2000 • 400 pages • Basic Books
Previously on the Literary Omnivore, I finished my review of Richard Ellman’s (widely considered) authoritative and eponymous biography of Oscar Wilde with a question—“can a biography make a sharper point”?
Joan Schenkar’s Truly Wilde is the biography that proves that they can. In illuminating the life of Oscar’s niece, Dorothy “Dolly” Wilde, the playwright and biographer asks what qualifies a subject for biography. By most mainstream standards, Dolly is not a conventional subject—she never published, she never edited, and she only occasionally deigned to translate. She’s difficult to track throughout history, vanishing from the historical record for years at a time and, when she did surface, always refusing to talk about her childhood. (She did have one story when pressed: a memory of dipping sugar cubes into her mother’s perfume and then eating them. Factual nor not, it usually got the mildly repulsed response Dolly seemed to want.) For all her comparisons (both hers and others) to her uncle and her sparkling, attention-seeking behavior (she once injected herself with a drug in the middle of an otherwise respectable dinner party quite on purpose), Dolly Wilde was a woman who avoided, by chance or by choice, the spotlight.
Or, as Schenkar puts it: “Dolly Wilde’s life offers a rare opportunity to look at what it means to live with the endowments but not the achievements of biography’s usual subjects: those obliterating ‘winners’—like Dolly’s uncle Oscar—whose notorious stories have almost erased interesting histories like Dolly’s own” (7).
Dolly Wilde is only a “loser” of history if one assumes a “winner” of history must make their mark as indelibly, assertively, boldly, and, let’s face it, tragically as Oscar himself. In other words, a historical winner must write things or win wars or lead nations, because productivity morality is so soul-crushingly prevalent that we sometimes ignore the smaller and, frankly, more interesting lives. Dolly make have never published, but she wrote voluminous amounts of correspondence, often from the various beds where she felt so safe. (And I am actually referring to literal beds and not specific bedmates, although Dolly was never at a loss for lovers.) And her voice was divine:
“Where Dolly catches Virginia Woolf yawning during a Shakespeare play ‘as if I had caught God in a domestic moment of relaxation’—and turns her head quickly away so as not to observe such a natural act from such a divine being. (345)”
She made parties a delight and offered good, if sometimes too literary, advice to anyone who asked. She suffered. She was addicted to drugs, attempted suicide several times, and spent much of the last years of her life frantically seeking alternative treatment for her breast cancer. (It ended up working, but not for her undiagnosed lung cancer. Something else killed her in the end, but science cannot determine what it was.) And she loved.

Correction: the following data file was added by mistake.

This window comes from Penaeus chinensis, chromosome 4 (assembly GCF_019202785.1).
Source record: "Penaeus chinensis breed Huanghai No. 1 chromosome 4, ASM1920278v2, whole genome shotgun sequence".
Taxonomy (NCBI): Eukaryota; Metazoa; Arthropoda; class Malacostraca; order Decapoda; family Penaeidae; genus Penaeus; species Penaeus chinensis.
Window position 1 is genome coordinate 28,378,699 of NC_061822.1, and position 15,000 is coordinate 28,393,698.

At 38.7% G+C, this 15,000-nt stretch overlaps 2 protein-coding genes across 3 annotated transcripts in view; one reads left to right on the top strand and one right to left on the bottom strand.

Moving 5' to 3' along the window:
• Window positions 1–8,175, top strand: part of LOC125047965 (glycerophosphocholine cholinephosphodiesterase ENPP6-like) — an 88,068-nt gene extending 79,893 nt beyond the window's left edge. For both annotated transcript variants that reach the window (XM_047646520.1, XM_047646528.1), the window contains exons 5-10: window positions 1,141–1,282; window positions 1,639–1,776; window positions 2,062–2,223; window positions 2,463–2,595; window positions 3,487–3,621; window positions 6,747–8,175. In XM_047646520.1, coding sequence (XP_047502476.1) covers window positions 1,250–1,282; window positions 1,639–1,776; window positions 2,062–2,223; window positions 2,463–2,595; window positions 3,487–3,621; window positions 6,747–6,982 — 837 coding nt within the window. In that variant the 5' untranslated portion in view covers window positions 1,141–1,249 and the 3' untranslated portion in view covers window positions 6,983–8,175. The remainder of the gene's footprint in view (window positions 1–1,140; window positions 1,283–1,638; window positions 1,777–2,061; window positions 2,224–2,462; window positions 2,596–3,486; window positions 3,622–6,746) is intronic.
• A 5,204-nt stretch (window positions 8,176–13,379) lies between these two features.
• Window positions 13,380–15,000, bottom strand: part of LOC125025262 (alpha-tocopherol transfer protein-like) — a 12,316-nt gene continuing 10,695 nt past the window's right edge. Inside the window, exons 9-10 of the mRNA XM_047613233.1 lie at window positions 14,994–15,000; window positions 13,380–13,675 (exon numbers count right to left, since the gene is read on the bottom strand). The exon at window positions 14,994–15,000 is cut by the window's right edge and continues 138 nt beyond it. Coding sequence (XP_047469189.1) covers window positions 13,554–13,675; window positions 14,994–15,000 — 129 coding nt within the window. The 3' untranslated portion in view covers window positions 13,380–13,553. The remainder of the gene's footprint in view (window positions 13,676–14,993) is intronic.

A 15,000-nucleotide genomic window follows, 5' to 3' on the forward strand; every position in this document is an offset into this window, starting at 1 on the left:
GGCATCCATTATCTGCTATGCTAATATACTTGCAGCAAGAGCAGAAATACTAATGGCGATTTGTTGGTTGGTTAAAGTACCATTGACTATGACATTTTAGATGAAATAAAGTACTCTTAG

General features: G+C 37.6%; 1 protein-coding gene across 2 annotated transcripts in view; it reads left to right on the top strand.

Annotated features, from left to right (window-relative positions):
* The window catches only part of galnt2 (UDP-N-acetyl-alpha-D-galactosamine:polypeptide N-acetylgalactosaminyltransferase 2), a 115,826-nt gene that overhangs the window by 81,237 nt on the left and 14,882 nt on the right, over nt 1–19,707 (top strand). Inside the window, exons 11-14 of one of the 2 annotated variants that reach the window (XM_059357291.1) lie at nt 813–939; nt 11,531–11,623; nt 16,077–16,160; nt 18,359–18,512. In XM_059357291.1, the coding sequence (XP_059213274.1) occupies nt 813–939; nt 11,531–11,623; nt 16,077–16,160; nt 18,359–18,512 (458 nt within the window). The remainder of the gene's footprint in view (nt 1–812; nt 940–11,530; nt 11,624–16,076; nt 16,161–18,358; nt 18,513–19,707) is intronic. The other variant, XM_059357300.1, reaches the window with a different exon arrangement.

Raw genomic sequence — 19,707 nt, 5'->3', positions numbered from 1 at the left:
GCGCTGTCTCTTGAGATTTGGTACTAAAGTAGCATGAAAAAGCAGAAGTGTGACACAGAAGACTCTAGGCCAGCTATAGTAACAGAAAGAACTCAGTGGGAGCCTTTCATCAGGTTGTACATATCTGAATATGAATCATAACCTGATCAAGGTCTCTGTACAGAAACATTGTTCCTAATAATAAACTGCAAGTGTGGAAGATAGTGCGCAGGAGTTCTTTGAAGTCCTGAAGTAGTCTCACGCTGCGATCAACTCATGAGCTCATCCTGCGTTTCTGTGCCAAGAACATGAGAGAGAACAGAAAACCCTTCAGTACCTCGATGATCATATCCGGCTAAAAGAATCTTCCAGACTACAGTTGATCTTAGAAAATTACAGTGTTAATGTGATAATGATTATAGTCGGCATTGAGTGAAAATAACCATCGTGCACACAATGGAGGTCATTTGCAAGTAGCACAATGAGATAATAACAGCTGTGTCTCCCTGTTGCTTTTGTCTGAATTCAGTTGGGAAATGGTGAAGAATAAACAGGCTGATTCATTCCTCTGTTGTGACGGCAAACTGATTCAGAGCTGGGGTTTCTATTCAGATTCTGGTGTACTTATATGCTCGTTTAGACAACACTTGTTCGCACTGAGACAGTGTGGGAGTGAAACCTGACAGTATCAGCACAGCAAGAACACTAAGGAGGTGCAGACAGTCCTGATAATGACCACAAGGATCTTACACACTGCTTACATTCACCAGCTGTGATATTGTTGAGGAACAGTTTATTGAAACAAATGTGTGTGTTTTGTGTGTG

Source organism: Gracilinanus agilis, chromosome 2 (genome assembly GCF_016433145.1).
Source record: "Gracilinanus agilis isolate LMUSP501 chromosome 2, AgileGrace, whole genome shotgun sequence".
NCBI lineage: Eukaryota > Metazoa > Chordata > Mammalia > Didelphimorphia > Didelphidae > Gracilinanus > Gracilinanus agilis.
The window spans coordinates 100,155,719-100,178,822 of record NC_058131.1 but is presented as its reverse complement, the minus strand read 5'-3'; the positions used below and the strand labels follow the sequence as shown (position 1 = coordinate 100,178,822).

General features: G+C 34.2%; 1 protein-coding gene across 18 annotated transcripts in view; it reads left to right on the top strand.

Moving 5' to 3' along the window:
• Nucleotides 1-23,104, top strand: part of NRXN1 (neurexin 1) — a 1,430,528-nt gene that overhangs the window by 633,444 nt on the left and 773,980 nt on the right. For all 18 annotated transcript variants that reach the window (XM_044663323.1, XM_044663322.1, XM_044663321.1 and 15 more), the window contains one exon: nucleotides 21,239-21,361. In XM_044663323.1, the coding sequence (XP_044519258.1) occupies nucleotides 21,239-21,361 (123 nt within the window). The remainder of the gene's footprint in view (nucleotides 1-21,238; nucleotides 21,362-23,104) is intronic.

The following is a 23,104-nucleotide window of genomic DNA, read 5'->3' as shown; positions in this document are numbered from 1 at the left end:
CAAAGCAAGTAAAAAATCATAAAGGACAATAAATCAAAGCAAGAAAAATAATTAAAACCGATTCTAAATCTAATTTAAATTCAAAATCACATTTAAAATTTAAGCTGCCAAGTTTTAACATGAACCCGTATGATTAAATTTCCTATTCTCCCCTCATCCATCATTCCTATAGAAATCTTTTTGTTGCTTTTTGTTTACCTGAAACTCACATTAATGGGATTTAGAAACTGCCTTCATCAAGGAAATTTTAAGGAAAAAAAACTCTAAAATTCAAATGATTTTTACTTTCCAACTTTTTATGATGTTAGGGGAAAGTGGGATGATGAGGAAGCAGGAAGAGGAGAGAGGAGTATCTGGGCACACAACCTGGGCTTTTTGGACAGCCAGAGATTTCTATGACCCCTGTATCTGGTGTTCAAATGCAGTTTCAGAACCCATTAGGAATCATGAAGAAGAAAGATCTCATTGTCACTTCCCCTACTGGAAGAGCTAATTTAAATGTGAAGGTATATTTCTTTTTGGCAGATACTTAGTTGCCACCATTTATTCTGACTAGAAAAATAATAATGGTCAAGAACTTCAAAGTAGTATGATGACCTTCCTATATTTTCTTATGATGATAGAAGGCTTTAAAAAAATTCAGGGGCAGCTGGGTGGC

I don’t just mean Dolly’s frankly astonishing dance card for a privileged if eternally debt-ridden lesbian in the first half of the twentieth century, from Joe Carstairs (I almost screamed on the subway when I read that passage) to Alla Nazimova to the greatest love of her life, the American ex-patriate poet Natalie Clifford Barney, a woman who could give La Maupin a run for her money. I mean, La Maupin burned down a nunnery for a girl once, but Barney invented the Say Anything move—with an actual singer instead of a boombox, obviously. (I could go on for years about Natalie Barney, but that will have to wait for the blog until I read The Amazon of Letters, which is even more obscure than Truly Wilde.) After storming into Barney’s mostly queer and mostly female Parisian salon, Dolly found the closest thing to a home she ever had. She may have strayed from it, but she always came back. After spending so much time immersed in Oscar’s life and a general feeling of how tragic it was to be someone like me at most points in history, it’s almost infuriatingly heartening to find a historical space where my sexuality would not just be tolerated, but celebrated.
Schenkar rises to the challenging task of stringing together the scant evidence of Dolly’s life into a narrative by never, for a moment, pretending that she can write a traditional biography about Dolly. She groups things topically, even examines Dolly astrologically (hey, it makes as much sense as any other method), and often talks about her own research and friendship with Barney’s former and very devoted maid, Berthe Cleyrergue. There’s even an amazing coda where Schenkar brings up Dolly to an aging Eyre de Lanux, who gives her level glare and tells her “I don’t remember Dolly Wilde and I don’t want to remember Dolly Wilde” (399). (She, of course, does.) It’s very unorthodox—the contemporary New York Times review is dismissive and scathing—but I find it very honest. if humans construct the world around them through stories, then telling the stories of others is a way of constructing both them and us. There’s no reason to pretend otherwise.
(However, fair warning: Schenkar makes the baffling choice to use the word “Negro” to describe the few black personages that wander across Dolly’s historical frame. It’s maddening.)
I bought a used copy of this book from Amazon.